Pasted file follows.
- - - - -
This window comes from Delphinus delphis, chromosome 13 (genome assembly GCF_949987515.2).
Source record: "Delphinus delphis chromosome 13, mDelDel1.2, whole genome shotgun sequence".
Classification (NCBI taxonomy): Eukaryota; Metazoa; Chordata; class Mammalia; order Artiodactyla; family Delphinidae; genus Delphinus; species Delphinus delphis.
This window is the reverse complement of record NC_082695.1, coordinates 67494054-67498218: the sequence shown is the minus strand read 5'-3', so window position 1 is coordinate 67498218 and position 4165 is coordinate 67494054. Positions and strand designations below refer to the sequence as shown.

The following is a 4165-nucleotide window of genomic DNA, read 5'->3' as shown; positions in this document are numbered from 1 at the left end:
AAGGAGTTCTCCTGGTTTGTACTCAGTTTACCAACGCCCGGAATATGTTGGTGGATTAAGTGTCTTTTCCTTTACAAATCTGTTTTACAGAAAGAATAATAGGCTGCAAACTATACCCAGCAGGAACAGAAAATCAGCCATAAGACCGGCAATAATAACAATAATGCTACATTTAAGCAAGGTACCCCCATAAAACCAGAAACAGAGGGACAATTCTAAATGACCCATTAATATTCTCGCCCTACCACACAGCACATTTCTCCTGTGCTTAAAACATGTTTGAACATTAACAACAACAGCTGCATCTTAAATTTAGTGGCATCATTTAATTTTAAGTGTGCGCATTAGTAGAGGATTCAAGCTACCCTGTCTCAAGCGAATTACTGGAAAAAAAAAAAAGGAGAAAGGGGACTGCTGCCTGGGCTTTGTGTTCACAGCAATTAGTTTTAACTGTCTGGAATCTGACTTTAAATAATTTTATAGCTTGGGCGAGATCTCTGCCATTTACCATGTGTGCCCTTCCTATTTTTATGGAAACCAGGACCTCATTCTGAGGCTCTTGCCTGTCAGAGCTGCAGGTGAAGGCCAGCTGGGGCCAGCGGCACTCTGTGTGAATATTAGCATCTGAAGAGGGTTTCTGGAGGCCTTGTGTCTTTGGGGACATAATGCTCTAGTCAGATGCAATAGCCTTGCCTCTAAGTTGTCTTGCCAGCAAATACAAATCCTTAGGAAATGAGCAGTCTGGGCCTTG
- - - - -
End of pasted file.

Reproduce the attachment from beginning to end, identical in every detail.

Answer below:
This window comes from Delphinus delphis, chromosome 13 (genome assembly GCF_949987515.2).
Source record: "Delphinus delphis chromosome 13, mDelDel1.2, whole genome shotgun sequence".
Classification (NCBI taxonomy): Eukaryota; Metazoa; Chordata; class Mammalia; order Artiodactyla; family Delphinidae; genus Delphinus; species Delphinus delphis.
This window is the reverse complement of record NC_082695.1, coordinates 67494054-67498218: the sequence shown is the minus strand read 5'-3', so window position 1 is coordinate 67498218 and position 4165 is coordinate 67494054. Positions and strand designations below refer to the sequence as shown.

The following is a 4165-nucleotide window of genomic DNA, read 5'->3' as shown; positions in this document are numbered from 1 at the left end:
AAGGAGTTCTCCTGGTTTGTACTCAGTTTACCAACGCCCGGAATATGTTGGTGGATTAAGTGTCTTTTCCTTTACAAATCTGTTTTACAGAAAGAATAATAGGCTGCAAACTATACCCAGCAGGAACAGAAAATCAGCCATAAGACCGGCAATAATAACAATAATGCTACATTTAAGCAAGGTACCCCCATAAAACCAGAAACAGAGGGACAATTCTAAATGACCCATTAATATTCTCGCCCTACCACACAGCACATTTCTCCTGTGCTTAAAACATGTTTGAACATTAACAACAACAGCTGCATCTTAAATTTAGTGGCATCATTTAATTTTAAGTGTGCGCATTAGTAGAGGATTCAAGCTACCCTGTCTCAAGCGAATTACTGGAAAAAAAAAAAAGGAGAAAGGGGACTGCTGCCTGGGCTTTGTGTTCACAGCAATTAGTTTTAACTGTCTGGAATCTGACTTTAAATAATTTTATAGCTTGGGCGAGATCTCTGCCATTTACCATGTGTGCCCTTCCTATTTTTATGGAAACCAGGACCTCATTCTGAGGCTCTTGCCTGTCAGAGCTGCAGGTGAAGGCCAGCTGGGGCCAGCGGCACTCTGTGTGAATATTAGCATCTGAAGAGGGTTTCTGGAGGCCTTGTGTCTTTGGGGACATAATGCTCTAGTCAGATGCAATAGCCTTGCCTCTAAGTTGTCTTGCCAGCAAATACAAATCCTTAGGAAATGAGCAGTCTGGGCCTTG